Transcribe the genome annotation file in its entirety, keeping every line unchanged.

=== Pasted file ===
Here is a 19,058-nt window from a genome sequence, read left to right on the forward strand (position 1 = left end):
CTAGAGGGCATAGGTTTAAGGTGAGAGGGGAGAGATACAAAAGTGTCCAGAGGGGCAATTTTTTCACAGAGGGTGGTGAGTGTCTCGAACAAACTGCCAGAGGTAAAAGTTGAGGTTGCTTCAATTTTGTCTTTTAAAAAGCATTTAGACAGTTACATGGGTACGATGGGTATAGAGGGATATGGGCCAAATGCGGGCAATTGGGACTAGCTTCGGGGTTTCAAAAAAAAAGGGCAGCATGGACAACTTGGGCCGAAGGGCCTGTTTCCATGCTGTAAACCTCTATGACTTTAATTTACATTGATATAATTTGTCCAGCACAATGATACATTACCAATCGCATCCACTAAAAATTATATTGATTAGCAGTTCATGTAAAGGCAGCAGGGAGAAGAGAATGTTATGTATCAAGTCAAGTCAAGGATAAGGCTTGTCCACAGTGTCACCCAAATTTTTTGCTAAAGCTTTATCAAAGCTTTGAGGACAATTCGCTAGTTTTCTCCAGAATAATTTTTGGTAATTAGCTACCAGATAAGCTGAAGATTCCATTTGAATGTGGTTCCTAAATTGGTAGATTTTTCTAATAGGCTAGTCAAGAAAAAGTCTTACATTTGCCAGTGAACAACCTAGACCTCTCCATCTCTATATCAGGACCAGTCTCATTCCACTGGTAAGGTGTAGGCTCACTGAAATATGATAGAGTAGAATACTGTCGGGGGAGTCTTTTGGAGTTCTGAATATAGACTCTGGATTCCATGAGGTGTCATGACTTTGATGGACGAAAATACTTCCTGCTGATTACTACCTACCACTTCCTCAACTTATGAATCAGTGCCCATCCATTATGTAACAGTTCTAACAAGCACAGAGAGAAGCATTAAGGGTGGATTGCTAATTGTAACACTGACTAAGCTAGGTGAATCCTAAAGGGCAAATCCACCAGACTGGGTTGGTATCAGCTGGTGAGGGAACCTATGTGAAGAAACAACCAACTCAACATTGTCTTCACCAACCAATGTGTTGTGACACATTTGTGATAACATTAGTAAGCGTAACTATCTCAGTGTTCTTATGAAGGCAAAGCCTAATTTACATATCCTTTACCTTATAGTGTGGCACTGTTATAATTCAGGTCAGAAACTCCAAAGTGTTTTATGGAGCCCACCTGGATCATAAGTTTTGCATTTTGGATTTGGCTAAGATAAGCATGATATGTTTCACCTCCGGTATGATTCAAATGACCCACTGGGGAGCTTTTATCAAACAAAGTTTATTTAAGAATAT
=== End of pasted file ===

Here is a 19,058-nt window from a genome sequence, read left to right on the forward strand (position 1 = left end):
CTAGAGGGCATAGGTTTAAGGTGAGAGGGGAGAGATACAAAAGTGTCCAGAGGGGCAATTTTTTCACAGAGGGTGGTGAGTGTCTCGAACAAACTGCCAGAGGTAAAAGTTGAGGTTGCTTCAATTTTGTCTTTTAAAAAGCATTTAGACAGTTACATGGGTACGATGGGTATAGAGGGATATGGGCCAAATGCGGGCAATTGGGACTAGCTTCGGGGTTTCAAAAAAAAAGGGCAGCATGGACAACTTGGGCCGAAGGGCCTGTTTCCATGCTGTAAACCTCTATGACTTTAATTTACATTGATATAATTTGTCCAGCACAATGATACATTACCAATCGCATCCACTAAAAATTATATTGATTAGCAGTTCATGTAAAGGCAGCAGGGAGAAGAGAATGTTATGTATCAAGTCAAGTCAAGGATAAGGCTTGTCCACAGTGTCACCCAAATTTTTTGCTAAAGCTTTATCAAAGCTTTGAGGACAATTCGCTAGTTTTCTCCAGAATAATTTTTGGTAATTAGCTACCAGATAAGCTGAAGATTCCATTTGAATGTGGTTCCTAAATTGGTAGATTTTTCTAATAGGCTAGTCAAGAAAAAGTCTTACATTTGCCAGTGAACAACCTAGACCTCTCCATCTCTATATCAGGACCAGTCTCATTCCACTGGTAAGGTGTAGGCTCACTGAAATATGATAGAGTAGAATACTGTCGGGGGAGTCTTTTGGAGTTCTGAATATAGACTCTGGATTCCATGAGGTGTCATGACTTTGATGGACGAAAATACTTCCTGCTGATTACTACCTACCACTTCCTCAACTTATGAATCAGTGCCCATCCATTATGTAACAGTTCTAACAAGCACAGAGAGAAGCATTAAGGGTGGATTGCTAATTGTAACACTGACTAAGCTAGGTGAATCCTAAAGGGCAAATCCACCAGACTGGGTTGGTATCAGCTGGTGAGGGAACCTATGTGAAGAAACAACCAACTCAACATTGTCTTCACCAACCAATGTGTTGTGACACATTTGTGATAACATTAGTAAGCGTAACTATCTCAGTGTTCTTATGAAGGCAAAGCCTAATTTACATATCCTTTACCTTATAGTGTGGCACTGTTATAATTCAGGTCAGAAACTCCAAAGTGTTTTATGGAGCCCACCTGGATCATAAGTTTTGCATTTTGGATTTGGCTAAGATAAGCATGATATGTTTCACCTCCGGTATGATTCAAATGACCCACTGGGGAGCTTTTATCAAACAAAGTTTATTTAAGAATAT